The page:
Traffic a Concern for Some With Proposal to Renovate Grove Street Site

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Residents recently got their first look at local developers plans to redevelop the former GE Ionics building at 65 Grove St.

Cresset Grove LLC. unveiled its proposed plans to redevelop the former GE building during a community meeting at the Coolidge School apartment complex on Monday Sept. 29. The proposed plans includes large glass windows that would make the building more transparent, a roof terrace, improved drainage system in the parking lot, and a four-story 350 car garage with a bamboo screen wall along the back.

Edward G. Nardi, President of Cresset, said that his company plans on transforming the 130,000 sq. ft. building so that it will be able to compete with office space in Cambridge and Boston to attract business.

As part of that transformation, Cresset plans on removing much of the brick that makes of the building and replacing it with glass in order to give the structure a more modern look. The company also plans on doing landscape work, including planting bushes, trees, and shrubs throughout the site.

Cresset also plans on using some of the plants to treat storm water that lands on the property.

Nardi said that the parking garage is especially important because Cresset doesn’t know who will be occupying the property yet, or what their needs will be. He noted that if the building were being built from scratch, the town would require the company to provide a minimum of 311 parking spaces.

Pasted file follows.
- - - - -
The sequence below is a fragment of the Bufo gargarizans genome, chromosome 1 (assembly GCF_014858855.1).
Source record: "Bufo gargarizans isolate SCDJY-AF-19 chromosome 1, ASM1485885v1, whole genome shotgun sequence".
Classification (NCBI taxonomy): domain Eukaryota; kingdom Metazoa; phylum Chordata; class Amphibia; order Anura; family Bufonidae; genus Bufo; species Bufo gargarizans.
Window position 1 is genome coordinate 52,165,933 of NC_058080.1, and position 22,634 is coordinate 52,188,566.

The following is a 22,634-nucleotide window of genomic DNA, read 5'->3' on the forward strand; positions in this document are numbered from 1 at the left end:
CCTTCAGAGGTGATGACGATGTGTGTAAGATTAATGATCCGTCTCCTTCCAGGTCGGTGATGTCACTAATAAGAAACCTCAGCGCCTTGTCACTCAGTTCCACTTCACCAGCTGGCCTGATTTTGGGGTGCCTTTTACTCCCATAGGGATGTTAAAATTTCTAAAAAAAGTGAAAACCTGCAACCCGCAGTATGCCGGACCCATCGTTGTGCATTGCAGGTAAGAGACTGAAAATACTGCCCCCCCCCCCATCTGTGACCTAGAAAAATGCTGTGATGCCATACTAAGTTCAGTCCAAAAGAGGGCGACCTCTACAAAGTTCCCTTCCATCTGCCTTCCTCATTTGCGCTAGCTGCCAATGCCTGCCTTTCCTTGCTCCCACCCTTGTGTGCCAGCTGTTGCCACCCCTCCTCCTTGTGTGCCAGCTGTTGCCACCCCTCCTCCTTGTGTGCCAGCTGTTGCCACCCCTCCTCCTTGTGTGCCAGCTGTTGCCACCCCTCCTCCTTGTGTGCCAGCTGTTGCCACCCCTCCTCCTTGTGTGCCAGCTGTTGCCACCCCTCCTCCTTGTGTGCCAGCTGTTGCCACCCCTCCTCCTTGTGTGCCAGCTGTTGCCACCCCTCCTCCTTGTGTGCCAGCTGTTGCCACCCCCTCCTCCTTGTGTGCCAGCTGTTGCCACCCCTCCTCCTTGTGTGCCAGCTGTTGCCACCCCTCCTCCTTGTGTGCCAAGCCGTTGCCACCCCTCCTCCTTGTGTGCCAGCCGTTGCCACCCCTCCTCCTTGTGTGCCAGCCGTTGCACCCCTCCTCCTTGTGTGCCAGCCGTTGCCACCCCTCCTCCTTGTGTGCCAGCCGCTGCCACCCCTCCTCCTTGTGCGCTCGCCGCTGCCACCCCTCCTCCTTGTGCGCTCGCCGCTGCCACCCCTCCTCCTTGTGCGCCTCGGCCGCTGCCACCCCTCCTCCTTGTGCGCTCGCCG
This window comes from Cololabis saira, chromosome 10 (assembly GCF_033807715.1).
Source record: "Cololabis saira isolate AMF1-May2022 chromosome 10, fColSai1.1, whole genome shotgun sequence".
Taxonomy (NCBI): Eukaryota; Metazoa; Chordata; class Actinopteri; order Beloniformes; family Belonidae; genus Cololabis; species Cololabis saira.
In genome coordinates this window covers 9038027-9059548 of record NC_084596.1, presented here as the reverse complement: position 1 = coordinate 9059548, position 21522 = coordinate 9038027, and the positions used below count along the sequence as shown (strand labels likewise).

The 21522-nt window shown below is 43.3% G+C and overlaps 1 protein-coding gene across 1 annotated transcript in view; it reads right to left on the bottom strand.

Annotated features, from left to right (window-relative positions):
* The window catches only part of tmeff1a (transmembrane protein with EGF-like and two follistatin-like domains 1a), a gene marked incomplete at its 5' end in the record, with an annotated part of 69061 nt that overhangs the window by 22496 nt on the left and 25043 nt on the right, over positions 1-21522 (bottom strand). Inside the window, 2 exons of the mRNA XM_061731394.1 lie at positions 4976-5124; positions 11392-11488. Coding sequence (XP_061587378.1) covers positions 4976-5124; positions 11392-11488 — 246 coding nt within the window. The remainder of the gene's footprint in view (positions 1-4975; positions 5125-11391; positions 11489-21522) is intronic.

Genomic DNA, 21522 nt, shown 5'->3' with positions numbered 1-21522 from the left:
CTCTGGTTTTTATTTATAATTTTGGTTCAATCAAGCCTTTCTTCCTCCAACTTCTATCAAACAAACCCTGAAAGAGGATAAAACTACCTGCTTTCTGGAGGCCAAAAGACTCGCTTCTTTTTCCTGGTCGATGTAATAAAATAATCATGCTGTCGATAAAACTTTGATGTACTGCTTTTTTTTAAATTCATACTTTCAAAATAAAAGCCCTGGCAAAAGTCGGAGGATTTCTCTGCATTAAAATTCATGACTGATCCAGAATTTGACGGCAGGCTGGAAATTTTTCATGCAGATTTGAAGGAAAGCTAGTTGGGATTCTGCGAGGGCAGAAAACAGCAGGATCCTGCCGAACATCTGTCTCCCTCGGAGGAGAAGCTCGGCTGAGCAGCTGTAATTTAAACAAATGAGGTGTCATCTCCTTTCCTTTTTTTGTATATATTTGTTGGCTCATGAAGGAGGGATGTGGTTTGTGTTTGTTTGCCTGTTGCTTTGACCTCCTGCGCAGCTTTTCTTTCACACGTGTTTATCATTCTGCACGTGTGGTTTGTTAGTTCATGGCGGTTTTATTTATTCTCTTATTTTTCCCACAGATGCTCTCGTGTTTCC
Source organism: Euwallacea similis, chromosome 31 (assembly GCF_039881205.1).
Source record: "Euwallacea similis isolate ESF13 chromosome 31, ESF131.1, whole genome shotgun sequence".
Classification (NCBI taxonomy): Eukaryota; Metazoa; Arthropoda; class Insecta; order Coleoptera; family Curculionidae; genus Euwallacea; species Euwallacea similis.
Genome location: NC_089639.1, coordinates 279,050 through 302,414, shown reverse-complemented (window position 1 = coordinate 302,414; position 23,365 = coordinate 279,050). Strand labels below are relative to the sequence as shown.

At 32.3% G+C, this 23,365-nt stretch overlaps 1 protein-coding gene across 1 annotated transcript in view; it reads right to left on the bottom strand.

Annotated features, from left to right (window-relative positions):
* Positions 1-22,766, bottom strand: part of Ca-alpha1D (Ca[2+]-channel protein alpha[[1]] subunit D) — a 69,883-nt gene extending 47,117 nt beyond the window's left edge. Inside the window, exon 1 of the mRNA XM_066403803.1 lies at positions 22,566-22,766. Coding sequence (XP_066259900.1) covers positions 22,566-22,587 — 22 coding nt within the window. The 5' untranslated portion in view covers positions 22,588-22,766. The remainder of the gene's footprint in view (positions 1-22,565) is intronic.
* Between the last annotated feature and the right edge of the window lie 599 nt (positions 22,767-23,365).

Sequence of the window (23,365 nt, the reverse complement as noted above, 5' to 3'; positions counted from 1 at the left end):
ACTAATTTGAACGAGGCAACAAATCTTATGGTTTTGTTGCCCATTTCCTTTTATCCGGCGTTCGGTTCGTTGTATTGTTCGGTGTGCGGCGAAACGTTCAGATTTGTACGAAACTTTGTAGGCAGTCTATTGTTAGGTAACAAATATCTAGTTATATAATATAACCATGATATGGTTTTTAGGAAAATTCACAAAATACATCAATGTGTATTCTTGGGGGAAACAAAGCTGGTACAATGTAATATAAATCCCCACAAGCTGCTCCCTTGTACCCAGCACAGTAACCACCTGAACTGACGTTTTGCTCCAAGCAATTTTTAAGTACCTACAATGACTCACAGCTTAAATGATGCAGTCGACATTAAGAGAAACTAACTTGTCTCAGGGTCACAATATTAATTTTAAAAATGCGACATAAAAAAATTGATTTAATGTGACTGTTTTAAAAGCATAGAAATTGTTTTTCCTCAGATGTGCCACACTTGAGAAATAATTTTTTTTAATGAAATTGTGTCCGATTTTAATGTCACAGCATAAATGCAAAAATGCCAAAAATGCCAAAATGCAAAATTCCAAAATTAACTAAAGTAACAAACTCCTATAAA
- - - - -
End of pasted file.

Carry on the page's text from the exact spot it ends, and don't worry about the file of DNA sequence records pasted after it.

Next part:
Traffic was a major concern raised by both residents, and Town Councilors alike.

Gabriel Gabremicael, who owns a home on Crawford Street, said he’s concerned a new tenant will cause more cars to drive through the area.

“Right now there’s no traffic,” Gabremicael said. He added that he supports the project as long as the neighborhoods concerns are addressed.

“Wait and see,” Gabremicael said.

Councilor Angeline Kounelis, who spoke before the developers made their presentation, said she had expressed said that she had raised concerns with the developers about not having increased traffic on Crawford Street.

“I feel very strongly that we should not allow that,” Kounelis said.

Kounelis noted the importance of the parking garage. When Tufts Health Plan moved into Watertown many opposed the garage, Kounelis said. Today, there isn’t enough parking to accommodate all of Tufts employees even with the garage.

Cresset hired TEC, a civil and traffic engineering firm based in Lawrence, to analyze traffic flow throughout the neighborhood. Town Council President Mark Sideris suggested that Cresset and TEC work with a developer from Tufts Health Plan on managing the traffic in the area.

Not everyone was as concerned about increased traffic the project could cause. John Kebadjian, who lives in the Coolidge School apartment complex said he liked the proposal and that traffic would probably increase regardless.

“You know, people, they worry about traffic, but you will have traffic no matter what and it’s going to get worse and worse and worse, ” John Kebadjian said. “They’re utilizing buildings that nobody’s using. Might as well do it.”

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